For a month now I've had to restrict Roger's movements to the monitored suite just off the main laboratory. My assistants in shifts watch closely the video feed of all his activities and his sleep. Three times a week Dr. Stevens provides therapy via free associative conversation, and our senior Jungian on staff arrives each morning to discuss Roger's dreams, both approaches garnering no positive results.
Since January, Roger's computations have stopped — he has ceased all work on his revolutionary Cat's Cradle Hypothesis. His notebooks and hard drives have been removed to ensure their safekeeping, while our analysis of their arcane logic and mathematics continues, slowly and fitfully, our subzero central computer overtaxed and under repair.
In short, the root of our dilemma — and related problems resulting from Roger's malaise — remains difficult to identify and appropriately address. Every day Roger naps several hours and on waking consumes only small portions of his meals.
Why should an individual with the DNA of an Einstein, Bohr and Schrodinger — a moral genius who combines the human insight and empathy of Reinhold Niebuhr, Dag Hammarskjold and Martin Luther King, with the selfless grandeur of Gandhi and Mandela, not to mention the athletic prowess of Muhammad Ali and Jim Thorpe, and the pleasing appearance of such well-loved actors as Sidney Poitier and James Garner — abruptly fall into a prolonged listless depression?
The staff here has been in daily consultation, but all attempted strategies have failed to alleviate Roger's acute despondency.
Although not one of Roger's surrogate parents, I am in a sense "his father" and have been especially discouraged at his changed state, which may be worsening — I assembled his genetic material, oversaw his development and birth, and served as his steward and confidant for 32 years.
We discussed the possibility that Roger's difficulty is somehow religious or metaphysical in its origin, and only yesterday I spoke privately with Roger, who remained essentially silent but pliable and willing to take direction. I suggested he might like to peruse Aldous Huxley's "Perennial Philosophy," the autobiographies of Saint Teresa and Saint Augustine, and the Upanishads, as well as the Gnostic Gospel of Daniel.
Roger nodded his agreement and in my presence read one volume after another but at their completion 10 minutes later he seemed more morose and distant than before.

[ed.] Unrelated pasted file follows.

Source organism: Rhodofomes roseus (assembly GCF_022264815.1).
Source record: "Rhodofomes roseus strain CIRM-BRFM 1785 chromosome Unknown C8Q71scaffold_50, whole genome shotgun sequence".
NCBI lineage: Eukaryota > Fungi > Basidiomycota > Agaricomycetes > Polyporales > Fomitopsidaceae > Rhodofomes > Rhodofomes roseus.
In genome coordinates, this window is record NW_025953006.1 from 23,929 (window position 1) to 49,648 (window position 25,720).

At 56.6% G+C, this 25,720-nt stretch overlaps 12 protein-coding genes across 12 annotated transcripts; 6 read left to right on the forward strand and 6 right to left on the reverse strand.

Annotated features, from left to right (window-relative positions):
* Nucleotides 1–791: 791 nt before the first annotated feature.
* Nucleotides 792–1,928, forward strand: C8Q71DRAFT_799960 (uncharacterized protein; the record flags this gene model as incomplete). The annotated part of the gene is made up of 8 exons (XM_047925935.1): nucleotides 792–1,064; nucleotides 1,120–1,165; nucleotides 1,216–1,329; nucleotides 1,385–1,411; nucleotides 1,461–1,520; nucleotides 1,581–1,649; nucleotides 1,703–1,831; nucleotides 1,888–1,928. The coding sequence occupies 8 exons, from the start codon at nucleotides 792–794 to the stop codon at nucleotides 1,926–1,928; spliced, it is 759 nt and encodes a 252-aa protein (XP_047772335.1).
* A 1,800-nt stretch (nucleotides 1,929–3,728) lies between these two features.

His recurrent nightmares perhaps suggest at least one buried kernel of the crisis. Red sunrises, sunsets, scorching red days, receding oceans and lakes, rivers that never reach the sea, boiling estuaries and incinerating trees, animals and sea life congregating in crowed narrow zones of surviving forest and un-poisoned water, make up the common apocalyptic theme.
Roger's passionate love affair with Dr. Newcome has ended, at his tearful insistence, and the gifted and quite attractive doctor's intense disappointment. His communications with her have stopped, after a final missive warning that he was "a barren stone falling through endless space unshaped by the hands of gravity."
We considered that a disturbing incident during childhood, a buried hurt or frustration, had escaped our notice and become active in its aftereffects, but an in-depth review of his recorded home life with the Taylors revealed only a happy and loving environment, full of laughter and constant affection.
The young Roger joyfully took part in games and sports at which he naturally excelled, even after he left his grammar school to enter the university.
His active sexual life began normally in his 20th year and Roger formed two long- term heterosexual relationships that appeared mutually satisfying and warm despite his immense mental superiority to his partners, before the intensity of his work required a constriction of his attachments and he formed the excellent bond with Dr. Newcome.
In the last weeks, Roger's only apparent intellectual activity turned to art, a series of self-portraits that brought to mind the work of the Norwegian expressionist Edvard Munch, known for his painting titled "The Scream." His graphic art quickly stopped after the fifth completed picture, when Roger assembled canvases, brushes, palette and paint tubes and stacked them by the entrance to his quarters.
For several days following, Roger began working with paper and pencil, hiding his work under his mattress.
Of course, we were hopeful that he had resumed his researches in theoretical astrophysics and cosmology and creation of Cat's Cradle, and while he slept the manuscripts were silently removed, before their clandestine return the next morning.
Roger had begun composing poetry. The literary efforts offered no new clues to his present emotional state: his words only further described the atmosphere of his dreams, as can be seen by this representative example:
I woke from a dream of a red boat
on a red sea and the room
was red, the television, the floating
morning dust, my clothes
on the chair, and I dressed and hurried
outside and my house was red
and all the neighbors' houses, lawns,
the sidewalks, and above the roofs
the new red sky and I ran to
my car that now was red like all
the other cars and drove down a red
street across the red town, faster,
past red suburbs toward the lush fields
and grassy hills also gone red and
a red rabbit crossing the road and sped up
toward the east, the pure high mountains
as the red hours passed and I climbed
country of red oaks and then red pines
until I saw red flanks, the red snow
on the red granite peaks and realized
I must still be asleep as I checked
the mirror and beyond my red face